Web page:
It won’t hit the ground, neither will it enter the Earth atmosphere, but it remains an interesting object to observe, whether you are a meteor enthusiat or not!
Potentially Hazardous Asteroids (PHA) are interesting objects, as they are the one that may (or did) trigger huge meteors and meteorite falls (the last big one occured on February 18, 2013, over the Tcheliabinsk region) when they come to have an impacting trajectory. But most of them just pass, wave the earth, and go back into other Solar system regions…
This was the case with a small (3 to 6 m diameter) one, 2017 GM, which was discovered a few hours before it came as close as 10 000 km from our planet, on April 4th, 10h31min UT! It was then below the altitude of geostationary satellites, but still far enough not to enter our atmosphere. Had it done so, it would have been the source of a very bright meteor (but a smaller event than Tcheliabinsk one) potentially leading to meteorite recovery (may it have fallen on the ground, and not it the water).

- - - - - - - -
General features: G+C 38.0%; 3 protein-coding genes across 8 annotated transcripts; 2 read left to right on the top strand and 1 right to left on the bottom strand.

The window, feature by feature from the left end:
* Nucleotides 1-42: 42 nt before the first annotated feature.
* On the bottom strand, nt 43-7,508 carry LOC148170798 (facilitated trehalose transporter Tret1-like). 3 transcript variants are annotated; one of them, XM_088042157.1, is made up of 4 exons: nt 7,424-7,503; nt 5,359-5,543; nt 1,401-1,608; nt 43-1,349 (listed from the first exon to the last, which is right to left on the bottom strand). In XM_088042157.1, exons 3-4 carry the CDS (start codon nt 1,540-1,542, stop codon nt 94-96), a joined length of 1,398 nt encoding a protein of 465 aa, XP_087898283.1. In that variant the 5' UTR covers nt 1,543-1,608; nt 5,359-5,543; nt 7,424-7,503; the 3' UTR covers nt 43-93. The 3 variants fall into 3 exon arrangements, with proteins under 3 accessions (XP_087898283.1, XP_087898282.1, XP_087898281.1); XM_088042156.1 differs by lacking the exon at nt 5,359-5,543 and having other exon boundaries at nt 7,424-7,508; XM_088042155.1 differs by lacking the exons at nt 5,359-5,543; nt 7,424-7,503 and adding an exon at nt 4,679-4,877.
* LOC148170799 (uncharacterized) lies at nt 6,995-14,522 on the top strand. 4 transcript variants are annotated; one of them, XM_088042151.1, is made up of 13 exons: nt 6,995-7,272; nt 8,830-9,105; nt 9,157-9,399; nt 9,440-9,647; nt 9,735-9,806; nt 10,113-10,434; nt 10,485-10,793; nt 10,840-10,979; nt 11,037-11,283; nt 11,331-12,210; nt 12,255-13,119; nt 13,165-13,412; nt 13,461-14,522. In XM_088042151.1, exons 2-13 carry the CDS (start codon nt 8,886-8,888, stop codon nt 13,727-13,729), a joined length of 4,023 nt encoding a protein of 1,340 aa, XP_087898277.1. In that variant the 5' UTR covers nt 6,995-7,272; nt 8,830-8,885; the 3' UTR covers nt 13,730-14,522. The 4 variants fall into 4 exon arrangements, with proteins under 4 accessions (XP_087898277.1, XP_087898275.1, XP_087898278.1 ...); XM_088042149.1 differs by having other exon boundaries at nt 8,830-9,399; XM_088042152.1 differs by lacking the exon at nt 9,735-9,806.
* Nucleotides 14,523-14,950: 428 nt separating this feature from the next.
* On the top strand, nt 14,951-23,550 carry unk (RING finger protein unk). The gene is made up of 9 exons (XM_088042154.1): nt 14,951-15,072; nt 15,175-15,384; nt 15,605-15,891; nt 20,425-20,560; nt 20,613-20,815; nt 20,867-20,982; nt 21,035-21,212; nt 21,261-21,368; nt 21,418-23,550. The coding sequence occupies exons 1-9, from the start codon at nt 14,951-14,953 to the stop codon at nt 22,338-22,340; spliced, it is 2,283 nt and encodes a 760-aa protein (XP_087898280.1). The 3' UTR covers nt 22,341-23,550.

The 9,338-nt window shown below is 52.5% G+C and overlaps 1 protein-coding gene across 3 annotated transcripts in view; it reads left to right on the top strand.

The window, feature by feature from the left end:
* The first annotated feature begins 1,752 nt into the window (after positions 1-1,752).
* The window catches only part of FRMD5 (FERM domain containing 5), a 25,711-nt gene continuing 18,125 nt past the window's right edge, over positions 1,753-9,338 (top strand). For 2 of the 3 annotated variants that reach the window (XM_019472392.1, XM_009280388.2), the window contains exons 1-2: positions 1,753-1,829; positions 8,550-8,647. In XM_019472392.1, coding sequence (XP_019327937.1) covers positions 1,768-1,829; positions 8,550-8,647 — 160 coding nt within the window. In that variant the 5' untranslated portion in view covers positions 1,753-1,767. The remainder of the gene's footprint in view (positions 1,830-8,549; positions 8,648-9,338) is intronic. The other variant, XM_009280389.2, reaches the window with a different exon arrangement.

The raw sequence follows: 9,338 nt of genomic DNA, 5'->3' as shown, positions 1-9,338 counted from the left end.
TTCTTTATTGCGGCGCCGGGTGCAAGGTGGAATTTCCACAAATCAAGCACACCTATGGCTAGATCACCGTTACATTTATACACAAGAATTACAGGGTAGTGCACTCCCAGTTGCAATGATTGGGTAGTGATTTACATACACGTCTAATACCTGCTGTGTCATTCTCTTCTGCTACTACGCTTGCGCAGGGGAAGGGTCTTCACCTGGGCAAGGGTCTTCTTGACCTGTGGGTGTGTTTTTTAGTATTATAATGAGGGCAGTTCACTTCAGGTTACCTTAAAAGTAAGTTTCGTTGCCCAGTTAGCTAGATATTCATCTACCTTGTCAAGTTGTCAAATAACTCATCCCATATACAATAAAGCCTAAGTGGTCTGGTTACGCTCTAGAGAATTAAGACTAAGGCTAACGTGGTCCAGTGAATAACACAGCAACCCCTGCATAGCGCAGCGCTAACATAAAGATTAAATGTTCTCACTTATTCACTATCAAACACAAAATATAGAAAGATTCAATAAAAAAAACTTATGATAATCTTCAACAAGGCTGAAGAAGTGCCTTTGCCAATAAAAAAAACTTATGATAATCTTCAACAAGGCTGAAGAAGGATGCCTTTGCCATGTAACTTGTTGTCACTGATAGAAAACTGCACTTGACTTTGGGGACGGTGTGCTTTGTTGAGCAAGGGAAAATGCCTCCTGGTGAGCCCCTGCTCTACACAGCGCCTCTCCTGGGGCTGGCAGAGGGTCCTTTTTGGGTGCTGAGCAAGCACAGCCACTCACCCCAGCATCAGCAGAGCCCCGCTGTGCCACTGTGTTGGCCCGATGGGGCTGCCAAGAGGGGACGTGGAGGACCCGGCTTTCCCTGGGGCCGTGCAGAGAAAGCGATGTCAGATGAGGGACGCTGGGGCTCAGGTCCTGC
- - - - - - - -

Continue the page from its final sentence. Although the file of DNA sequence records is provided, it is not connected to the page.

It will be the case, again, with another bigger NEO (Near Earth Object), 2014 JO25, on April 19th. Discovered on May 2014 by the Catalina Sky Survey, this 0.6-1.4 km diameter asteroid will come to a minimal distance of 2 millions of kilometers from our planet (which is 200 times further than 2017 GM close approach), but as it’s bigger, it will be visible in small amateur astronomy instruments, as it should reach up to +10.5mag. So this time, do not use your naked eye to catch small interplanetary objects, but use a small reflector or refractor, an accurate ephemeris of 2014 JO25, and look at this small bright point rushing through the still stellar sky!